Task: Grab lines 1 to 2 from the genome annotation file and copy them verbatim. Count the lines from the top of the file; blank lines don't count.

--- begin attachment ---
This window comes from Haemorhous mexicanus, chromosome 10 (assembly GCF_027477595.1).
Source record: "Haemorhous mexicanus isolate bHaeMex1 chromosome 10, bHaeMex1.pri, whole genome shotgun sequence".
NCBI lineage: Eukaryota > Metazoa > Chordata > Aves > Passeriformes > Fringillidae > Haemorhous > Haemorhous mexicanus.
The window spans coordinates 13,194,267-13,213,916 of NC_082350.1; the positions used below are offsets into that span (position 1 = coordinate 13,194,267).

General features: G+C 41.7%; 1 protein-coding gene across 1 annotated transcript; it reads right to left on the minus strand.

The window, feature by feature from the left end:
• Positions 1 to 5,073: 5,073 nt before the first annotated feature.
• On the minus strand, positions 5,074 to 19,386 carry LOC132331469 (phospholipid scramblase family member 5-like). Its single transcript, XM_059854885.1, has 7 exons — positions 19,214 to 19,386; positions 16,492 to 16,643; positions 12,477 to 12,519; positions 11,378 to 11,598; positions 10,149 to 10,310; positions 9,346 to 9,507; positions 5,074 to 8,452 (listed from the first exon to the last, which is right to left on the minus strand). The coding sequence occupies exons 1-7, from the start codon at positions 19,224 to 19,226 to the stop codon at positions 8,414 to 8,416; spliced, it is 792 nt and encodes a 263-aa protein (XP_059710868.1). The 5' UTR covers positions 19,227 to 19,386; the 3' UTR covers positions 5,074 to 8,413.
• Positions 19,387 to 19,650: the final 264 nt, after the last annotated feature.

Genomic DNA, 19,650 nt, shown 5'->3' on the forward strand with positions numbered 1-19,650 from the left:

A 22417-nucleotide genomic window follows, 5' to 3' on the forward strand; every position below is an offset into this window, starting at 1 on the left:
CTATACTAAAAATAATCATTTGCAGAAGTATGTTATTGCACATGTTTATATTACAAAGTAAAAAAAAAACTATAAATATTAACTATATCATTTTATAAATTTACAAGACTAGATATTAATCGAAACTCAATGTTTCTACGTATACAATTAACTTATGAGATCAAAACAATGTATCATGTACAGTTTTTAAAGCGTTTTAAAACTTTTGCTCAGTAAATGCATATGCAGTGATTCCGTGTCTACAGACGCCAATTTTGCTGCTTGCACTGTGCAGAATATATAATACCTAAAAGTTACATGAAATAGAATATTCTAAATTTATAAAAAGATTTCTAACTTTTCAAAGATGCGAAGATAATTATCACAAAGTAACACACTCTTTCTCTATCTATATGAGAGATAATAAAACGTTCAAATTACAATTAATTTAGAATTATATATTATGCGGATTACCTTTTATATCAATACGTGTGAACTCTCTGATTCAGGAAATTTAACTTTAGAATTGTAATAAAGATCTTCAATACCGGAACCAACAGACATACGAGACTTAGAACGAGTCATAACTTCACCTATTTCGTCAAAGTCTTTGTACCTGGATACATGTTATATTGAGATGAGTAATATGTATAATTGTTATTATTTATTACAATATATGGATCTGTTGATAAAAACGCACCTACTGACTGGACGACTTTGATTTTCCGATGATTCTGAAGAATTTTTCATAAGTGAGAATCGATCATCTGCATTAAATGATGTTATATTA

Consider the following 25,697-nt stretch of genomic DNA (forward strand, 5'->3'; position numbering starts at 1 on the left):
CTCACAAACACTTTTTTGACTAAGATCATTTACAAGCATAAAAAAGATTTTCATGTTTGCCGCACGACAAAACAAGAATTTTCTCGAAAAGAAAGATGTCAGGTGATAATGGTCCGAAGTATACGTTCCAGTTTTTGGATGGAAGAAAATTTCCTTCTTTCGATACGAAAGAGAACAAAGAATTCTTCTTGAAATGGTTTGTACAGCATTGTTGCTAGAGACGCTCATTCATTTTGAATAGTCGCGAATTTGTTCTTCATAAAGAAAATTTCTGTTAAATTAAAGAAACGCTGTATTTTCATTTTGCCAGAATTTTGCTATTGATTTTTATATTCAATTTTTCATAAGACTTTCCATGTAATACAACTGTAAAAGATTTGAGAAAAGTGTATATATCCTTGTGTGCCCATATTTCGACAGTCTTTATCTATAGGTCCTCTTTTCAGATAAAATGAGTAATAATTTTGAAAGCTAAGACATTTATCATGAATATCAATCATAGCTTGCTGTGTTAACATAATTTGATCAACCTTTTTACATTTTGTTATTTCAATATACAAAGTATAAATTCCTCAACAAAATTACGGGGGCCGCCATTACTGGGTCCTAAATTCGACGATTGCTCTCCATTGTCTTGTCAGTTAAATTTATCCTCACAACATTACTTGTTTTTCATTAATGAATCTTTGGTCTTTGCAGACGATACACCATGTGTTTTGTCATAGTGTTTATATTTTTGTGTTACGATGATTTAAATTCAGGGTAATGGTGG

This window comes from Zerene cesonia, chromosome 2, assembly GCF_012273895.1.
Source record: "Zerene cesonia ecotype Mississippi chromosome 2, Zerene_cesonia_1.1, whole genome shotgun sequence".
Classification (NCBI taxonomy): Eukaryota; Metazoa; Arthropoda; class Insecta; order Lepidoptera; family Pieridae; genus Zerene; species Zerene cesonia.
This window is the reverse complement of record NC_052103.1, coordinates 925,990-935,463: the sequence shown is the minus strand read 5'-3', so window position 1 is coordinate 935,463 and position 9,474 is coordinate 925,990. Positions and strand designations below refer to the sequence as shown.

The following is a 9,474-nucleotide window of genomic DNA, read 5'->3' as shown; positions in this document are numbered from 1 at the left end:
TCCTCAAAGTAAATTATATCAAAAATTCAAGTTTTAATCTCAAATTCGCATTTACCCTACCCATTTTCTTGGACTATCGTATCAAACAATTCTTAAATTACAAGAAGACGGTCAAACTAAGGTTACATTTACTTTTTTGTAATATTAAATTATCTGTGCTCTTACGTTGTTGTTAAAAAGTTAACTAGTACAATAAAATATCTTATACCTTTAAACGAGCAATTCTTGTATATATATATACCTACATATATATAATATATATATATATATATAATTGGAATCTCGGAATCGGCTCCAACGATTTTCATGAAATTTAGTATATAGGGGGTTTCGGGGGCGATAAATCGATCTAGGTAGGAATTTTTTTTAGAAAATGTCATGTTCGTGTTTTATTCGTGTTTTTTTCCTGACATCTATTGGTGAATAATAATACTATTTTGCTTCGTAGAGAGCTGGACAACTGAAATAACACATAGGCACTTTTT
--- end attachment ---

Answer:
This window comes from Haemorhous mexicanus, chromosome 10 (assembly GCF_027477595.1).
Source record: "Haemorhous mexicanus isolate bHaeMex1 chromosome 10, bHaeMex1.pri, whole genome shotgun sequence".